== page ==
The Effects of Anti-Smoking Advertising-Based Beliefs on Adult Smokers’ Consideration of Quitting
American Journal of Public Health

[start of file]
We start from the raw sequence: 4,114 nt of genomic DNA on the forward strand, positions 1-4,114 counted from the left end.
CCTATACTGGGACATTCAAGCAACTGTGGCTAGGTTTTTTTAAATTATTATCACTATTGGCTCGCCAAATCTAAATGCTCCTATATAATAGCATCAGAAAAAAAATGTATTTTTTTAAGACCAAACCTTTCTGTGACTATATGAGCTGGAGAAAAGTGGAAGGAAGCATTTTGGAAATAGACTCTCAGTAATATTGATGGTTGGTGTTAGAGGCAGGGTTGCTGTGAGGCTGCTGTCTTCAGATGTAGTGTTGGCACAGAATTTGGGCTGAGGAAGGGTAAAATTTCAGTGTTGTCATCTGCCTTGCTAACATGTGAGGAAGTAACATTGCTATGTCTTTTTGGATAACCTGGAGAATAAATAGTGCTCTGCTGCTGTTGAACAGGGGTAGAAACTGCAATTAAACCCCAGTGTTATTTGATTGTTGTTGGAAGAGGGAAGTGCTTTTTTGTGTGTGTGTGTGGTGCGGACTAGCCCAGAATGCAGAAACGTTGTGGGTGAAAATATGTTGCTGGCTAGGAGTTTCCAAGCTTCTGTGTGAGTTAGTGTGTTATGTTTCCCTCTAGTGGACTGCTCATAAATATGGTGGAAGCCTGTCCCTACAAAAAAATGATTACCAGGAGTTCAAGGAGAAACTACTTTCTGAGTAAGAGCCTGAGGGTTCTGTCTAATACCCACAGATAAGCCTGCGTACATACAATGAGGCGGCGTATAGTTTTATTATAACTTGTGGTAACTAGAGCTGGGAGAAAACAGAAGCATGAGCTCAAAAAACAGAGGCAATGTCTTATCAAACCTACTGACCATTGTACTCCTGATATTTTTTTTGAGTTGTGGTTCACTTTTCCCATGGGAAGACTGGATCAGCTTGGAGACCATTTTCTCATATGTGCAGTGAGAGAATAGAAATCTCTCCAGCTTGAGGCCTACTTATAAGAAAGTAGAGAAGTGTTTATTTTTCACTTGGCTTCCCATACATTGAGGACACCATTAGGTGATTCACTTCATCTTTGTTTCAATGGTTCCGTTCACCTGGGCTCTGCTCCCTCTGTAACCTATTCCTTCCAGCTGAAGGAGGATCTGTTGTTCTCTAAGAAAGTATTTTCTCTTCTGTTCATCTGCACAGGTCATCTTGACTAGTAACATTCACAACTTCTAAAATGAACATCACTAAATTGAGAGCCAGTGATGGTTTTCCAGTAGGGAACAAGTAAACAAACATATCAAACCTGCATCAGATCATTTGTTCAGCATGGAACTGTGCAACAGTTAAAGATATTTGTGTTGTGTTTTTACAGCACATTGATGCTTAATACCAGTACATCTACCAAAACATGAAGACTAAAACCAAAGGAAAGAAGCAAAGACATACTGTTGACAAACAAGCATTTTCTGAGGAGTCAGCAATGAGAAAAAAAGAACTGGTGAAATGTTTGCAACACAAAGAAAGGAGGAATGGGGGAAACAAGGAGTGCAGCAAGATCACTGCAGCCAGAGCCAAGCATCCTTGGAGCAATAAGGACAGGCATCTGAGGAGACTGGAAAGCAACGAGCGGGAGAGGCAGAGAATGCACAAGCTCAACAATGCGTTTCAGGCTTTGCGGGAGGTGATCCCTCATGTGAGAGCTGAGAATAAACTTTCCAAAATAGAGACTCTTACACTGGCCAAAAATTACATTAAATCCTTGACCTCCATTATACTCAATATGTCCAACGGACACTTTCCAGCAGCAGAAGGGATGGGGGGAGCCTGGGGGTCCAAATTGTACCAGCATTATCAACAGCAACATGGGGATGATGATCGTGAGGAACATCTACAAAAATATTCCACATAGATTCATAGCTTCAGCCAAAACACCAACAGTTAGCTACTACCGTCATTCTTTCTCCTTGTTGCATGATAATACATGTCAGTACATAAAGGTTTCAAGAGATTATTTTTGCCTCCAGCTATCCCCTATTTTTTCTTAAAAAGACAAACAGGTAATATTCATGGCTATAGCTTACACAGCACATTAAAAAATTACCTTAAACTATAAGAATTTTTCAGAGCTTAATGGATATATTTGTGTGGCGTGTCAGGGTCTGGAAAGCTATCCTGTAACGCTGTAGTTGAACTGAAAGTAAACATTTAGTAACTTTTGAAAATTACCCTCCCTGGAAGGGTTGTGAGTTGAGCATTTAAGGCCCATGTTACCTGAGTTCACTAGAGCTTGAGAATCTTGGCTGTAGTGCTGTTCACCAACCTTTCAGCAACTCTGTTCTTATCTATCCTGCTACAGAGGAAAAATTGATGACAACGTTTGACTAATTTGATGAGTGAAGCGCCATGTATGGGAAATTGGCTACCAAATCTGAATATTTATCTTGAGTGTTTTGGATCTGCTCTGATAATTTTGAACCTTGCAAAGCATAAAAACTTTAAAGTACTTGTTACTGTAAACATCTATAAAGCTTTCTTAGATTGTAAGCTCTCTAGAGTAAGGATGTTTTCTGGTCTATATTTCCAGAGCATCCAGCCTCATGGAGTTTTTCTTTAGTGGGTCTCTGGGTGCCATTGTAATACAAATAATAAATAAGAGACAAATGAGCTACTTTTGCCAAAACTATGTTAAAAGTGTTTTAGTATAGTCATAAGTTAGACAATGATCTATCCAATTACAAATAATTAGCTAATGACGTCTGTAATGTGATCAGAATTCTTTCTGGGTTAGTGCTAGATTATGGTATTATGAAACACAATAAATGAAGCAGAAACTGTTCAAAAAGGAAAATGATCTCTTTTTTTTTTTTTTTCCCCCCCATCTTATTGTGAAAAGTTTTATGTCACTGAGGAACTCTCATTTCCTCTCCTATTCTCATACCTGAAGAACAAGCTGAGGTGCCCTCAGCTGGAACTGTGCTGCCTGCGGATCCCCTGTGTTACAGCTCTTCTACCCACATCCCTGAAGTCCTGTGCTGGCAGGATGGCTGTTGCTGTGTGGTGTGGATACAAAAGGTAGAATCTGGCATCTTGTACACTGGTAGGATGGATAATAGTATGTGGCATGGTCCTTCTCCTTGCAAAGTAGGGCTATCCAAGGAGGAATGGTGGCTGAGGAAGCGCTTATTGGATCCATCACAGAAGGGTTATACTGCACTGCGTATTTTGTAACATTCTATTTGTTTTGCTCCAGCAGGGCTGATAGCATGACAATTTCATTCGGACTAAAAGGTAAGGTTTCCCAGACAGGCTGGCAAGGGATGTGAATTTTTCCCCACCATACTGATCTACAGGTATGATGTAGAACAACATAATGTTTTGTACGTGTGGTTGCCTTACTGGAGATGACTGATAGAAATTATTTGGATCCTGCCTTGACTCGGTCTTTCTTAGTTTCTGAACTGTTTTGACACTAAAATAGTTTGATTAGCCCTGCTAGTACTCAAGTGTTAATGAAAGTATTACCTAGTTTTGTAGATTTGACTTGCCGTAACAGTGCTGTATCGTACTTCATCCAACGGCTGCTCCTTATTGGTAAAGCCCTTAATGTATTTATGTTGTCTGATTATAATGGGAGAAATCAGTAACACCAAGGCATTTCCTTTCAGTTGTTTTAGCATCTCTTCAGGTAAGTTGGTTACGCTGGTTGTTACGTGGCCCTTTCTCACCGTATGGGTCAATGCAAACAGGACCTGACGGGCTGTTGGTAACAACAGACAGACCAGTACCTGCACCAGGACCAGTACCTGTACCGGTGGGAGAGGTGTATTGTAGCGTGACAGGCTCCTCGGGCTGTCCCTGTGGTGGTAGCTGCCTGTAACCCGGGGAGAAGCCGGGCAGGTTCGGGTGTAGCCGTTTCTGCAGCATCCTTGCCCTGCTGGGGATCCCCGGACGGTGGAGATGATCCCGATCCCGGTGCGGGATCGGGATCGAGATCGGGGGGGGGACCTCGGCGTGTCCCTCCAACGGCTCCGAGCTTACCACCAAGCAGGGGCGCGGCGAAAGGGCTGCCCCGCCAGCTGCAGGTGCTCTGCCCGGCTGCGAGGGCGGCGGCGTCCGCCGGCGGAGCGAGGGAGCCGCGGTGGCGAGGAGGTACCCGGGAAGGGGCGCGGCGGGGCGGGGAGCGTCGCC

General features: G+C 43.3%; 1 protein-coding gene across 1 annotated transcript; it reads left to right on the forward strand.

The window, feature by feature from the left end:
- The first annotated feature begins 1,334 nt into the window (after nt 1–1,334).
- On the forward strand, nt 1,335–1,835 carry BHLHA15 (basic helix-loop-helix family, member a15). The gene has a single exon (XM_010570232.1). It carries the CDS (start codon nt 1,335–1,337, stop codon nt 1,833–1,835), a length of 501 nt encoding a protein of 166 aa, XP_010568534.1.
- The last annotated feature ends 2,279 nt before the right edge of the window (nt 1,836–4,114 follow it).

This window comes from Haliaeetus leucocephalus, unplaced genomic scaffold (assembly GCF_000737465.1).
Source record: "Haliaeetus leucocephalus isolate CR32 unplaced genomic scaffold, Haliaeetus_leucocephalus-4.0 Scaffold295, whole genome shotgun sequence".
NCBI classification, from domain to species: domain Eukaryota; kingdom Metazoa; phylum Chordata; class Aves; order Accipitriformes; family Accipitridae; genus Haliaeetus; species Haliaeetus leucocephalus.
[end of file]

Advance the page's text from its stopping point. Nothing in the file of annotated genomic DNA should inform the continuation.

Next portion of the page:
Objectives. We examined whether specific antismoking advertising–based beliefs regarding the addictiveness of smoking, the dangers of environmental tobacco smoke, and the tobacco industry’s use of deceptive advertising practices are associated with adult smokers’ consideration of quitting. We also assessed whether interactions between such beliefs and having children living in the home were associated with consideration of quitting. Methods. We used analyses of smokers’ responses to a telephone survey conducted after completion of the Wisconsin Anti-Tobacco Media Campaign to test hypotheses associated with our study objectives. Results. Results indicated that advertising-based beliefs regarding smoking addictiveness and the dangers of environmental tobacco smoke were associated with consideration of quitting. The findings also showed that consideration of quitting was positively affected by the interaction between number of children living at home and advertising-based beliefs about deceptive tobacco industry advertising practices designed to induce people to smoke. Conclusions. Creating advertisements that target specific antismoking beliefs may be the most effective approach to enhancing consideration of quitting among adult smokers, particularly those with children living at home.